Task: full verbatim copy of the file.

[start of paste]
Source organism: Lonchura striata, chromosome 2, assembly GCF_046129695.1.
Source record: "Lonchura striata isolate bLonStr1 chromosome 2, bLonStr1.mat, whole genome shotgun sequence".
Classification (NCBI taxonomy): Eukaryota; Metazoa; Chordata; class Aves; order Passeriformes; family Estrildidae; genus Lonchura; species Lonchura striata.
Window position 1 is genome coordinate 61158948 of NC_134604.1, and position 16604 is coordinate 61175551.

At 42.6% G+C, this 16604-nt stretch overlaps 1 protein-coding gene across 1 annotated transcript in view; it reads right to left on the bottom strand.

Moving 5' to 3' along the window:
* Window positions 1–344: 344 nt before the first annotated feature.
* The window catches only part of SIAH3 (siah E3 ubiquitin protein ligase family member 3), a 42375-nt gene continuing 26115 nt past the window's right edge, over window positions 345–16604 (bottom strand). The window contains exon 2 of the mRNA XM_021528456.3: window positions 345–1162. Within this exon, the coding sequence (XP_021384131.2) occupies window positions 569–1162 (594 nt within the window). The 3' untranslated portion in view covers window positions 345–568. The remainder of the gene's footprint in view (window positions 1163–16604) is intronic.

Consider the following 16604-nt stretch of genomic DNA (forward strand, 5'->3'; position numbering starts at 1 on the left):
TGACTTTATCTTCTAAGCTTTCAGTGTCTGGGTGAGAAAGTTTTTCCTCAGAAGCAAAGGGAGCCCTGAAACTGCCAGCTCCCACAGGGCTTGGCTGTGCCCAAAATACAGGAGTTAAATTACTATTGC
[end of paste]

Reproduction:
Source organism: Lonchura striata, chromosome 2, assembly GCF_046129695.1.
Source record: "Lonchura striata isolate bLonStr1 chromosome 2, bLonStr1.mat, whole genome shotgun sequence".
Classification (NCBI taxonomy): Eukaryota; Metazoa; Chordata; class Aves; order Passeriformes; family Estrildidae; genus Lonchura; species Lonchura striata.
Window position 1 is genome coordinate 61158948 of NC_134604.1, and position 16604 is coordinate 61175551.

At 42.6% G+C, this 16604-nt stretch overlaps 1 protein-coding gene across 1 annotated transcript in view; it reads right to left on the bottom strand.

Moving 5' to 3' along the window:
* Window positions 1–344: 344 nt before the first annotated feature.
* The window catches only part of SIAH3 (siah E3 ubiquitin protein ligase family member 3), a 42375-nt gene continuing 26115 nt past the window's right edge, over window positions 345–16604 (bottom strand). The window contains exon 2 of the mRNA XM_021528456.3: window positions 345–1162. Within this exon, the coding sequence (XP_021384131.2) occupies window positions 569–1162 (594 nt within the window). The 3' untranslated portion in view covers window positions 345–568. The remainder of the gene's footprint in view (window positions 1163–16604) is intronic.

Consider the following 16604-nt stretch of genomic DNA (forward strand, 5'->3'; position numbering starts at 1 on the left):
TGACTTTATCTTCTAAGCTTTCAGTGTCTGGGTGAGAAAGTTTTTCCTCAGAAGCAAAGGGAGCCCTGAAACTGCCAGCTCCCACAGGGCTTGGCTGTGCCCAAAATACAGGAGTTAAATTACTATTGC